Pro-Abortion Group ‘Ruth Sent Us’ Suggests Targeting Amy Coney Barrett’s Children

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The pro-abortion group ‘Ruth Sent Us’ suggested targeting the children of Supreme Court Justice Amy Coney Barrett with protests against the court’s leaked draft opinion in Dobbs v. Jackson Women’s Health Organization.

The group tweeted an infographic with the name of Barrett’s church. It also identified the school that Barrett’s children attend, and encouraged protesters to “voice your anger” by demonstrating there.

The graphic also stated that a protest would be organized there every Thursday evening. The tweet was posted in response to another tweet by ‘Duty to Warn,’ an anti-Trump group, which quoted Barrett as saying that “a legal career is but a means to an end and that end is building the Kingdom of God.”

The tweet comes just a couple of days after Nicholas John Roske, a 26-year-old man from California, was arrested m   by U.S. Marshals and local police outside the home of Justice Brett Kavanaugh for attempting to assassinate him. Roske was carrying a handgun, two clips of ammunition, tactical knife, pepper spray, crowbar, nail punch, duct tape, hammer, and screwdriver.

Upon being arrested, he admitted to FBI agents that he came from California “to kill a specific United States Supreme Court Justice,” per the criminal complaint filed in the case. Roske claimed he had found Kavanaugh’s address on the internet. Kavanaugh’s address was posted by Ruth Sent Us on May 4.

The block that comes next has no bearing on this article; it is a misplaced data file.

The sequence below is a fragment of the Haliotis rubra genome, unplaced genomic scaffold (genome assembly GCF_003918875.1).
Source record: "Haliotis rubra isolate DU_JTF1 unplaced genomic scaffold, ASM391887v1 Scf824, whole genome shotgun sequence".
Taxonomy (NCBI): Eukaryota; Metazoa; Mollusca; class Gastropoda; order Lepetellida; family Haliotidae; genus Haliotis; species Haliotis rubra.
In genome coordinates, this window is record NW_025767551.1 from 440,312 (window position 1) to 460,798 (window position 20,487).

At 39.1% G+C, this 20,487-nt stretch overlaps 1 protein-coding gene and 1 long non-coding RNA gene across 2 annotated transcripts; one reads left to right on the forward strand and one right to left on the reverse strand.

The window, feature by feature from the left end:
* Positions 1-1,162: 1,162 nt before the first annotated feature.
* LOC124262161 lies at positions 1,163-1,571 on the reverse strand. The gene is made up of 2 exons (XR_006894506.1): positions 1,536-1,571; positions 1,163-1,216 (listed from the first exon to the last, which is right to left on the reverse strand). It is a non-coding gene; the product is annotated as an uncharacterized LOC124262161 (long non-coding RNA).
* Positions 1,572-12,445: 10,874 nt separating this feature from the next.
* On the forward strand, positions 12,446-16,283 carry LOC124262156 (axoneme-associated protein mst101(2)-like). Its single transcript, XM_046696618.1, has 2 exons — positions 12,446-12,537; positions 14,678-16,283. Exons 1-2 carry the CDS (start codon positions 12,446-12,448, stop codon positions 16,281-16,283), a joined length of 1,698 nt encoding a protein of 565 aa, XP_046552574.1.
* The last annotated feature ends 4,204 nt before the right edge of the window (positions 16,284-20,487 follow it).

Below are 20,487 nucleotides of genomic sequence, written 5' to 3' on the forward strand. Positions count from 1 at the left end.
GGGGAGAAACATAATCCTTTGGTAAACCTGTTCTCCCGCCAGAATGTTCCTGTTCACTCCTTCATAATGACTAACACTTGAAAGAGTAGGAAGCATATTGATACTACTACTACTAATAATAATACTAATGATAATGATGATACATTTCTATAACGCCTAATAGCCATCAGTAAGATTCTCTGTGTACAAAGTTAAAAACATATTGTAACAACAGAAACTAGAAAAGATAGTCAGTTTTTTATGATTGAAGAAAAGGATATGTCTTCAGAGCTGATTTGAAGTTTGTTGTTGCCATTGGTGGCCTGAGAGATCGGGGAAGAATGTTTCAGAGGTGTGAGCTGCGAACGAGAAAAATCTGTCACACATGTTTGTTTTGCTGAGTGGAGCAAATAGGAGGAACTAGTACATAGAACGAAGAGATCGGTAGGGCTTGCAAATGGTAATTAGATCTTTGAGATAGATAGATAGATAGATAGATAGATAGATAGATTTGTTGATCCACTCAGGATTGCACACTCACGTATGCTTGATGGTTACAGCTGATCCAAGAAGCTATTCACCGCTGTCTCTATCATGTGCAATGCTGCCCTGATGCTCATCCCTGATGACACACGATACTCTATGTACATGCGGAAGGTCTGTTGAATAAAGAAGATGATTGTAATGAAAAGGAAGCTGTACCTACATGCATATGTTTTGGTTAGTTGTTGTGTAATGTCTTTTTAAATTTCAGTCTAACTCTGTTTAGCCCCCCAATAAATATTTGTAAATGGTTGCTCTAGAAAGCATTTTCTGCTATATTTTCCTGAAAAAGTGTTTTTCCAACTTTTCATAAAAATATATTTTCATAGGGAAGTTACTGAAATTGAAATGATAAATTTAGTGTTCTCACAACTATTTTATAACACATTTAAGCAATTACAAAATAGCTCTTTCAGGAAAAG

Ruth Sent Us has come under widespread criticism for its calls for non-stop protests against the Court’s six conservative justices. After Politico published a draft of a majority opinion in the Dobbs case, written by Justice Samuel Alito, which would overturn the controversial 1973 decision in Roe v. Wade that legalized abortion across the United States, the group published the home addresses of all six justices, while calling for protests at these sites.

“Our 6-3 extremist Supreme Court routinely issues rulings that hurt women, racial minorities, LGBTQ+ and immigrant rights. We must rise up to force accountability using a diversity of tactics,” the group wrote at the time. Critics accused the group of jeopardizing the safety of the justices and their families. Ruth Sent Us was later permanently banned by social media platform TikTok for refusing to take down posts with this information, though they remain active on Twitter, Facebook, and other media.

The protests have led to the institution of additional temporary personal security measures for each of the Supreme Court’s nine members and their families. Shortly after the protests began, the Senate unanimously passed a bipartisan bill that would legally mandate the U.S. Supreme Court police to provide 24-hour protection of the justices and their dependents, akin to the kind received by cabinet secretaries and members of the congressional leadership. However, the bill’s passage has been stalled by the Democratic-led House of Representatives, where Speaker Nancy Pelosi has rejected some of the bill’s language. “Nobody is in danger over the weekend because of our not having a bill,” she said.

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